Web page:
The State Board of Education could be working under a new chair as soon as this summer under a bill that passed the Indiana House largely along party lines Monday.
House Bill 1609, authored by Rep. Jud McMillin, R-Brookville, would remove the elected superintendent of public instruction – now Democrat Glenda Ritz – from her position as chair and replace her with someone elected by the other board members, who are all appointed by the governor.
McMillin said the bill doesn’t strip Ritz of power and is “not an attack on democracy.” He said it is an effort to make sure the State Board of Education has a functional governance procedure.
But minority Democrats called the legislation a power grab.
“The people ought to be the final governors of how we run our classrooms and not the bureaucrats, because that is exactly what you are doing here,” said House Minority Leader, Scott Pelath, D-Michigan City, “You are saying that the people don’t matter.”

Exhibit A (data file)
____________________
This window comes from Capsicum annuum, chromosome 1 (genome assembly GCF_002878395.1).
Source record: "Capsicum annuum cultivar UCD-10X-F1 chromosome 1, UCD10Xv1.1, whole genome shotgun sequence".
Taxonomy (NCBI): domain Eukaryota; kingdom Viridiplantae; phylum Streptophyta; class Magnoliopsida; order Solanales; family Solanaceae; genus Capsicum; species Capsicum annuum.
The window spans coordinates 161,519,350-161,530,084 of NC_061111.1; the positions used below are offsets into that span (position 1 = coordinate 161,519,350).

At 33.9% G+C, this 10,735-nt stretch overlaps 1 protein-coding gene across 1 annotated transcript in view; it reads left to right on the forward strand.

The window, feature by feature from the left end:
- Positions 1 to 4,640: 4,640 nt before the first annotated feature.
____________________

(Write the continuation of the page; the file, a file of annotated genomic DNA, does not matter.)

Thirty-eight states have appointed chairs of their state boards of education. But in many states, the board members are elected.
SB 1609 is just one effort underway to shift power away from the state superintendent and to the State Board of Education. The House is also considering legislation that would move some responsibilities and money now handled by the Department of Education, which the superintendent oversees, to the board.
And the debate comes as Ritz, board members and the governor’s office have been waging a public battle over power, one that erupted Monday when Gov. Mike Pence tried to order the superintendent to shorten the length of time needed to take the state’s ISTEP test. Under current law, the governor doesn’t appear to have that authority.
House Majority Speaker Brian Bosma, R-Indianapolis, spoke in favor of HB 1609 on Monday, saying that the education battles are “dysfunctional and detrimental to students” and that the problem lies with Ritz.
But Rep. Shelia Klinker, D-Lafayette, urged lawmakers to hold the bill and wait until after the next election to act. Klinker said legislators need to work together and come up with better solutions.
The bill passed 58-40 now and now heads to the Senate for consideration.